) Briefly explain the following classifications of systems.
• Closed and open systems
• Deterministic and probabilistic systems
ii) State the features of systems theory
i) Classification of systems
i. Closed and open systems
Systems may be classified as open, relatively closed or closed. A closed system doesn‘t exchange resources with its environment. This implies that the system has no
input and no output relating it to the environment. E.g. A battery run and time control system of light signals placed temporarily on the road during repairs.
Open systems exchange resources with their environment via input and output, some of which are ill-defined or even unknown. An organisation is an open system. By injecting negative entropy into its operations (i.e. maintaining its order) an open system is able to adapt continually to its environment.
Between the two-extremes of closed and open systems is relatively closed system. These system exchange resources with their environment only through well defined input and output. Their input and output are defined when the system is designed, and the input are controlled to conform to these predefined form.
ii. Deterministic and probabilistic systems
The operation of a deterministic system is completely predictable e.g a computer program. The present state and the inputs of such a system fully determine its operations and its next state e.g. a microprocessor chip or a correct software package.
The outputs of probabilistic (or stochastic) systems can be predicted only in terms of the probability distribution of these values or of some aggregate measure such as the value. There is always uncertainty as to their actual value at any given time. Both organisations and ISs are probabilistic.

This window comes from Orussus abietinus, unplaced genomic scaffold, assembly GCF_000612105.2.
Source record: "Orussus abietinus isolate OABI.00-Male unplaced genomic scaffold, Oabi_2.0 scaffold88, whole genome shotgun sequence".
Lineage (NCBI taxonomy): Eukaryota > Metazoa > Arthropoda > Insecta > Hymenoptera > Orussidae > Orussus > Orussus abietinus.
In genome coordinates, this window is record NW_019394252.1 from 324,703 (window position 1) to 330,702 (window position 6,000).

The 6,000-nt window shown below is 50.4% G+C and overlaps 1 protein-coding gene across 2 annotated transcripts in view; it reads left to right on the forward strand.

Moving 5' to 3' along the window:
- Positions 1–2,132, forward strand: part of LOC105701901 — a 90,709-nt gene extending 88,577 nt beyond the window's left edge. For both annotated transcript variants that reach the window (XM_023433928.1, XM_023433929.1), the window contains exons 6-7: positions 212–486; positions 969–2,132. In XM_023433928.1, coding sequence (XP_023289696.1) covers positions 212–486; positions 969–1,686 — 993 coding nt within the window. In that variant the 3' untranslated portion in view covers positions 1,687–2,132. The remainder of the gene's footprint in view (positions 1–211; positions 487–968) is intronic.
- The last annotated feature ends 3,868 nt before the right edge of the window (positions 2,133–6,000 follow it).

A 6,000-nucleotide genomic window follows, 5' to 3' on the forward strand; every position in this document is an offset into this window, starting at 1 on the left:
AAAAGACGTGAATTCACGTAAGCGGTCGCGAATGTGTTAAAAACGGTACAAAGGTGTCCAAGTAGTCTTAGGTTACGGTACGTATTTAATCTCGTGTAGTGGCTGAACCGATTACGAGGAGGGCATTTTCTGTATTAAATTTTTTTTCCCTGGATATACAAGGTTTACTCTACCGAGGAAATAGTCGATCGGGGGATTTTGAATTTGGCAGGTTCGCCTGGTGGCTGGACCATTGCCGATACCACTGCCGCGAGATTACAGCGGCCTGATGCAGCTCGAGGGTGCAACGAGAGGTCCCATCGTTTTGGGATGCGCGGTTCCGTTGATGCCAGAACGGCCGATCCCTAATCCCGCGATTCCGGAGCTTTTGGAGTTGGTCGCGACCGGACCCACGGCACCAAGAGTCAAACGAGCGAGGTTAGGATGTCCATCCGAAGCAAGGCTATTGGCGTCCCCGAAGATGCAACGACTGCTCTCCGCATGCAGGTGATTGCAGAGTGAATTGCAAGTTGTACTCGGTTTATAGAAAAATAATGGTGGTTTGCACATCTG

ii) Systems Theory
The systems approach or systems theory is an approach (abstract system of ideas) to problem solving – the problem being how to structure an organisation or analyse an IS – in which the entity being studied (an organisation or IS) is considered a system.
Features of the Systems Theory
The fundamental consideration affecting the design of information systems stem from Systems Approach. The approach has many facets but the following are the most salient:
1. All systems are composed of inter-related parts or sub-systems and the system can only be explained as a whole. This is known as holism or synergy. The systems view is that the whole is more than just some of the parts and those vital interrelationships will be ignored and misunderstood if the separate parts are studied in isolation.
2. Systems are hierarchical, that is, the parts and sub-systems are made up of other smaller parts. For example, a payroll system is a subsystem of the Accounting System, which is a sub of the whole organisation. One system is a sub of another…
3. The parts of a system constitute an indissoluble whole so that no part can be altered without affecting other parts. Many organisational problems arise once this principle is flouted or ignored. Changes to one department could create untold adverse effects on others – ripple effects: e.g. changing a procedure in one department could affect others e.g. changing a procedure in admissions department of a college will affect the academic departments- type of data captured, process
4. The sub-systems should work towards the goals of their higher systems and should not pursue their own objectives independently. When subsystems pursue their own objectives, a condition of sub-optimality arises, and with this the falling of the organisation is close at hand! Information systems designers should seek to avoid the sub-optimality problem!